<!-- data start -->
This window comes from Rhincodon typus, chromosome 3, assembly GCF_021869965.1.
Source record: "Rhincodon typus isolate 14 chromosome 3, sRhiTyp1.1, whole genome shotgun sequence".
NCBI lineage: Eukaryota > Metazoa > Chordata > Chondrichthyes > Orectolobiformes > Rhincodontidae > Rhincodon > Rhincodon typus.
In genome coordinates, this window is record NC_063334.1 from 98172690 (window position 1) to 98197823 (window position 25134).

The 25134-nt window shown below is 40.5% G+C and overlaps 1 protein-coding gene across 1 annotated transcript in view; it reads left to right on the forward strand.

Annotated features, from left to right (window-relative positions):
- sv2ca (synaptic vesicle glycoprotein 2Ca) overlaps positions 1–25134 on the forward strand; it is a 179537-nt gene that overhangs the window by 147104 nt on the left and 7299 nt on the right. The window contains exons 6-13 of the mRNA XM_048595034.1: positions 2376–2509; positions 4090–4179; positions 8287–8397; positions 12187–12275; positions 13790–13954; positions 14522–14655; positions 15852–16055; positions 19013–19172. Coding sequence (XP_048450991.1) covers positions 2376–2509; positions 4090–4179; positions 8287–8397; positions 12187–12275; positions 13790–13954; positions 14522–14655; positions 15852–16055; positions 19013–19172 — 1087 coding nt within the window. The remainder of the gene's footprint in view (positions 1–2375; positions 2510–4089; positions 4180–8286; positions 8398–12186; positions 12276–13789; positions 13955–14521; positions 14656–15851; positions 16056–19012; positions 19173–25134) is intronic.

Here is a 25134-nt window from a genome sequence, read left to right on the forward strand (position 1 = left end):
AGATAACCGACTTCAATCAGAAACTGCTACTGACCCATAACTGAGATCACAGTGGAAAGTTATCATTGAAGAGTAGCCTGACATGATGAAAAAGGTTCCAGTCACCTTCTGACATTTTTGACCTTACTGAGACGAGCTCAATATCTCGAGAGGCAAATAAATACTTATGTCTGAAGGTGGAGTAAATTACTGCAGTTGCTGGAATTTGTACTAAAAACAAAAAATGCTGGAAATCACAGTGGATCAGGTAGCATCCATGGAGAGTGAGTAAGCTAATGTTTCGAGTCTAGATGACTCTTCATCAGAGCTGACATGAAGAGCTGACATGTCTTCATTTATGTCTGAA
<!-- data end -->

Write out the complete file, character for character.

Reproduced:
This window comes from Rhincodon typus, chromosome 3, assembly GCF_021869965.1.
Source record: "Rhincodon typus isolate 14 chromosome 3, sRhiTyp1.1, whole genome shotgun sequence".
NCBI lineage: Eukaryota > Metazoa > Chordata > Chondrichthyes > Orectolobiformes > Rhincodontidae > Rhincodon > Rhincodon typus.
In genome coordinates, this window is record NC_063334.1 from 98172690 (window position 1) to 98197823 (window position 25134).

The 25134-nt window shown below is 40.5% G+C and overlaps 1 protein-coding gene across 1 annotated transcript in view; it reads left to right on the forward strand.

Annotated features, from left to right (window-relative positions):
- sv2ca (synaptic vesicle glycoprotein 2Ca) overlaps positions 1–25134 on the forward strand; it is a 179537-nt gene that overhangs the window by 147104 nt on the left and 7299 nt on the right. The window contains exons 6-13 of the mRNA XM_048595034.1: positions 2376–2509; positions 4090–4179; positions 8287–8397; positions 12187–12275; positions 13790–13954; positions 14522–14655; positions 15852–16055; positions 19013–19172. Coding sequence (XP_048450991.1) covers positions 2376–2509; positions 4090–4179; positions 8287–8397; positions 12187–12275; positions 13790–13954; positions 14522–14655; positions 15852–16055; positions 19013–19172 — 1087 coding nt within the window. The remainder of the gene's footprint in view (positions 1–2375; positions 2510–4089; positions 4180–8286; positions 8398–12186; positions 12276–13789; positions 13955–14521; positions 14656–15851; positions 16056–19012; positions 19173–25134) is intronic.

Here is a 25134-nt window from a genome sequence, read left to right on the forward strand (position 1 = left end):
AGATAACCGACTTCAATCAGAAACTGCTACTGACCCATAACTGAGATCACAGTGGAAAGTTATCATTGAAGAGTAGCCTGACATGATGAAAAAGGTTCCAGTCACCTTCTGACATTTTTGACCTTACTGAGACGAGCTCAATATCTCGAGAGGCAAATAAATACTTATGTCTGAAGGTGGAGTAAATTACTGCAGTTGCTGGAATTTGTACTAAAAACAAAAAATGCTGGAAATCACAGTGGATCAGGTAGCATCCATGGAGAGTGAGTAAGCTAATGTTTCGAGTCTAGATGACTCTTCATCAGAGCTGACATGAAGAGCTGACATGTCTTCATTTATGTCTGAA